WATERBURY — As rain drops started to fall, rinsing off remnant whiskers from another championship mustache-shaving, Naugatuck boys’ soccer coach Art Nunes pointed to assistant Brian Mariano and declared, “Now your class can’t say it’s the only one to win four NVL titles.”
Nunes’ Greyhounds had just defeated Watertown, 2-1, in Thursday’s Naugatuck Valley League championship game at Municipal Stadium, members of the class of 2010 relishing their chance to expose the head coach’s upper lip in what has become as much a Naugy tradition as winning itself. The championship was the seniors’ fourth in as many years, matching Mariano and the class of 2002.
“It’s a class that’s been really closely-knit—starters, non-starters—everybody,” Nunes said of his seniors. “They’re tight, and they really love to play.”
Fittingly, it was a senior, Ralph Roper, who catalyzed the Hounds’ first goal. On a right-side corner kick in the 34th minute, Roper lofted the ball over Indians’ goalkeeper Josh Acuna and three defenders, onto the forehead of a leaping Marcos Soares, who spiked it off the turf and into the net for a 1-0 lead.
“I just knew my guys would come through if I put it in the right spot,” Roper said. “So I set my foot right, it was a good ball, and they capitalized on the situation.”
The tally was a breakthrough for the Garnet and Grey, who had been unable to convert several early scoring chances, including a tantalizing opportunity in minute 20, when Soares beat Acuna with a low, hard hopper, only to have Watertown defender Chris Fonseca bail out his keeper by deflecting the ball away from the cage. Naugatuck also had an apparent goal called back by a late offside call.
“Most of the times when we were possessing in the first half and had great opportunities and couldn’t put one in. We couldn’t finish it. We couldn’t put one through,” Nunes said. “And that gets you worried. That starts making you think, ‘Oh my God. They got an opportunity here because we’re not finishing this. We’re not capitalizing on it, and they’re going to come through, and something’s gonna happen.”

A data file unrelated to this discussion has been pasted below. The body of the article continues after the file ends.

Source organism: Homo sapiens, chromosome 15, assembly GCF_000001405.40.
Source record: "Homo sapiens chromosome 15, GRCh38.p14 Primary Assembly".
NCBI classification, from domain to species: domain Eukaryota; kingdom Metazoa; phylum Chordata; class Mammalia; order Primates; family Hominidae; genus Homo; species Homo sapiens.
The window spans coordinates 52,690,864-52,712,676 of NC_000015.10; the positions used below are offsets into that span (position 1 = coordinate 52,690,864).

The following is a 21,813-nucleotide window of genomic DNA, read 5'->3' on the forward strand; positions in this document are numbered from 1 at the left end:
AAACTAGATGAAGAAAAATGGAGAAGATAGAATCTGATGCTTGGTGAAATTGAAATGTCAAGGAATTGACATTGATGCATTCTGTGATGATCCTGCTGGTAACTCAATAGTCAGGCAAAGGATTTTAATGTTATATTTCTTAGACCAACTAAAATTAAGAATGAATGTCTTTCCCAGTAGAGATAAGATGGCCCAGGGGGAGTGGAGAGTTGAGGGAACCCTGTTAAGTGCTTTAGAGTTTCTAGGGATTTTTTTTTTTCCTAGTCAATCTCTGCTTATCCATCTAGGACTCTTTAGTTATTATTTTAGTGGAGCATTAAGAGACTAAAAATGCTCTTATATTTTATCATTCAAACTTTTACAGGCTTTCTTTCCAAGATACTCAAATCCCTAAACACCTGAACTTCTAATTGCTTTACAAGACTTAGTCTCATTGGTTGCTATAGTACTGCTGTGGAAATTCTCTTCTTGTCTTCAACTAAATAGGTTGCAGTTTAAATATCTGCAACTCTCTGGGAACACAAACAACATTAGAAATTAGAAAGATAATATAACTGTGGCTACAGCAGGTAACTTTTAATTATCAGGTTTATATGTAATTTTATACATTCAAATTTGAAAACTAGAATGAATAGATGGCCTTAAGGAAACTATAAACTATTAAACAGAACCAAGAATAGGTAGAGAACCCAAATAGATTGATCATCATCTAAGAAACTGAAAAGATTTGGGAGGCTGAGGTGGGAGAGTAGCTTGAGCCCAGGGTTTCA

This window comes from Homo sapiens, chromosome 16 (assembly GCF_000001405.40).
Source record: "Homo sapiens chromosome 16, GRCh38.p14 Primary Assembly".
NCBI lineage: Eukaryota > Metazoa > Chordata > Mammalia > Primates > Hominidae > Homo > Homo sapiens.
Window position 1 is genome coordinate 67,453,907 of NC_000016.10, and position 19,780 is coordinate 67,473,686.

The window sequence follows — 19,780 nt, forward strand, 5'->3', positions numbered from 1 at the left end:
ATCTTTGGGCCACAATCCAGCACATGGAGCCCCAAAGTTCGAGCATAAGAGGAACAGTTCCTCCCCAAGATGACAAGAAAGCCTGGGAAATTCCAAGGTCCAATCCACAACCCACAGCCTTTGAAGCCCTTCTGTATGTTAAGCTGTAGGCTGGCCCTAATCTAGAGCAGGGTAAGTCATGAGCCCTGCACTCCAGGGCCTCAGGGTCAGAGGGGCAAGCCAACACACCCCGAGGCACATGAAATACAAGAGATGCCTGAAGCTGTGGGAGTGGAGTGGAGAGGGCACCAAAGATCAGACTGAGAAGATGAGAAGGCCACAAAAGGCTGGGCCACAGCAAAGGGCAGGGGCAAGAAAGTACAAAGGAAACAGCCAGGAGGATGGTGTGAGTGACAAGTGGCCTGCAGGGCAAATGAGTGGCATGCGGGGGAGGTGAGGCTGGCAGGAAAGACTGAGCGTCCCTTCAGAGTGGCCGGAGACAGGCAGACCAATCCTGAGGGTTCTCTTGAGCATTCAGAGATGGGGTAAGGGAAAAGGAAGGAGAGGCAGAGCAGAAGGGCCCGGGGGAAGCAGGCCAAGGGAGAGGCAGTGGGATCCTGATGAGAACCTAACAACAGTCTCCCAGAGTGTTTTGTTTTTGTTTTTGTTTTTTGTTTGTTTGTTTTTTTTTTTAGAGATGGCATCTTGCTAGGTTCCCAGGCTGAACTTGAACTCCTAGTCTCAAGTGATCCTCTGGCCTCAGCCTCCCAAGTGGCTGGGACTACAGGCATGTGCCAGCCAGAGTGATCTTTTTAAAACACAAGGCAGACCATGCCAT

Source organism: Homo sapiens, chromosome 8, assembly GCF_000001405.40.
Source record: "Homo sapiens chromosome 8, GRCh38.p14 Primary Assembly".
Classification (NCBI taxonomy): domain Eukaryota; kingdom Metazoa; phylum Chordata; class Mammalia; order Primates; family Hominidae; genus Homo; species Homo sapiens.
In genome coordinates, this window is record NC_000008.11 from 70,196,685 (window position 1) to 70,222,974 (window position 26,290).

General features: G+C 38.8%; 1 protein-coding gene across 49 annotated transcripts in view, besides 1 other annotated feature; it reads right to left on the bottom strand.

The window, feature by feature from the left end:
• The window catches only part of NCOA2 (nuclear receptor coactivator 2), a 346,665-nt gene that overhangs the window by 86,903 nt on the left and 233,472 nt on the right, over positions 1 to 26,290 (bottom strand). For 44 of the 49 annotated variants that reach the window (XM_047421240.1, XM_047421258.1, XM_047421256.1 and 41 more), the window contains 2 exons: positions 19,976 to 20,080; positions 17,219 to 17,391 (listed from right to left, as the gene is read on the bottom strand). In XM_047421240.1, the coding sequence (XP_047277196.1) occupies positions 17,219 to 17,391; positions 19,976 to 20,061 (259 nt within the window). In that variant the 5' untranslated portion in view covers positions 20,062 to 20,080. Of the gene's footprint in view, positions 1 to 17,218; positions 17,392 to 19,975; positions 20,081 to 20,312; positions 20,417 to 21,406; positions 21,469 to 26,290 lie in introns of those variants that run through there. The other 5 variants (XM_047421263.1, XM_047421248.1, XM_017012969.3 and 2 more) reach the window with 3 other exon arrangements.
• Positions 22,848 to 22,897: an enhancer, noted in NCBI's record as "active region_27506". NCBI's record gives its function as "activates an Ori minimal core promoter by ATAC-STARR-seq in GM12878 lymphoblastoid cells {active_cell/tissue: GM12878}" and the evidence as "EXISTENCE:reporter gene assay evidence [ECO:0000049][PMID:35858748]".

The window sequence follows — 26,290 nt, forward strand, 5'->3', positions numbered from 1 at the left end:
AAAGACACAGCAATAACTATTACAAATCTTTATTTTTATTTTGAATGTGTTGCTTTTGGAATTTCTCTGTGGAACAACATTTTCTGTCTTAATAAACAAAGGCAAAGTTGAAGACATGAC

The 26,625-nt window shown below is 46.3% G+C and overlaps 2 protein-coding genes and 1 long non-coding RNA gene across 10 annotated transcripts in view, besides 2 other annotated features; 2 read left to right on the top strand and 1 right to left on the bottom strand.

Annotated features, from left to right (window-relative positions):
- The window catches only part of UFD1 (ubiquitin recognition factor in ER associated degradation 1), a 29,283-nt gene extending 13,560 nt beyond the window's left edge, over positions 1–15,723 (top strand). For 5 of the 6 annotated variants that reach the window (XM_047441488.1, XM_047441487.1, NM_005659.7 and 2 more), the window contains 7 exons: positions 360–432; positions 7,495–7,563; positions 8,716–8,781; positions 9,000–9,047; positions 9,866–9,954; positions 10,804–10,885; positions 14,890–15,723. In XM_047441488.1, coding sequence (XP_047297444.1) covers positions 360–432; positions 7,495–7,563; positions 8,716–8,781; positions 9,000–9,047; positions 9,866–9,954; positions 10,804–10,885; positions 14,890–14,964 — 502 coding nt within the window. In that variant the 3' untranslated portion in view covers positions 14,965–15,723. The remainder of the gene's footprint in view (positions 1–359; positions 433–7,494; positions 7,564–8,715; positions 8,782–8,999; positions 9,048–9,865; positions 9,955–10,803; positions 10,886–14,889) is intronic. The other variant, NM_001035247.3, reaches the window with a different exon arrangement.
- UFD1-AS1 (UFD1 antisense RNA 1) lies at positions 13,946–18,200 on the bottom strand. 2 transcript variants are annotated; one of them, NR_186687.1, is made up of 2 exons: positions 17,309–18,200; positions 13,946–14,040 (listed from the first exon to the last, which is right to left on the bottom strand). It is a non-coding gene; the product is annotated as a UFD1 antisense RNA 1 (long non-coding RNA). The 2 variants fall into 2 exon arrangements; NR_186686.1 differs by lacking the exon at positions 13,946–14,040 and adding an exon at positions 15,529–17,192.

Eventually, something did happen. With the score still 1-0 Greyhounds in the 69th minute, a floating Nick Polletta intercepted Nolan Kinne’s headed clear attempt, blasting the ball over the outstretched arms of keeper Donato Piroscafo and tying the game.
Watertown almost seized the lead moments later, when defender Marcello Orsini booted a soccer version of an outlet pass to striker Andrew Ferrucci, charging ahead of three Greyhounds. In perhaps the hustle move of his career, Naugy senior sweeper Wilson Lima, who among the NHS trio had been the farthest from Ferrucci, somehow closed the gap and disrupted the Indians’ star enough to make him spray the shot wide right.
“Andrew’s an unbelievable player,” Lima said. “He’s hard to guard, fast. He knows what to do with the ball. You can’t let him shoot ‘cuz, you know, it’s over.”
The contest was a much-anticipated rematch between two teams that dominated the NVL’s regular season, compiling a 27-1-2 combined record in-league. One hundred minutes was not enough to determine a winner in their first meeting, a 1-1 draw Oct. 5 in the borough.
Remembering that game, Lima expected a challenge Thursday.
“I knew they would come out hard, and I was hoping they’d come out hard,” he said. “I was looking for a very hard game, and I appreciated everything they put forth.”
According to Roper, last month’s match provided more than a promise of competitiveness—it also gave Naugatuck a clue about how to beat the Indians.
“[We learned] that their backs are kind of weak—their fullbacks, the defenders—so we should push the ball to the outside more and try to cut in,” he said.
Outside-in is exactly how Naugatuck notched the game-winner. Junior Riker Mitchell, enjoying a 10-yard cushion along the left sideline, chipped an arcing cross toward the center of the goal, which essentially became a jump ball between Hounds’ striker Tiago Martins and Acuna. Martins won, using his mop-topped noggin to deliver the clinching score and one more NVL championship to the heavily-decorated program.
Nunes said the goal, which came just 1:06 after Watertown had pulled even, showed his team’s resilience.
“Phenomenal. But that’s the team,” he said. “That’s the whole group of guys saying, ‘OK, we made a mistake’—it wasn’t a mistake; it was a great play on their part—but they feel like, ‘OK, we gotta fix this.’”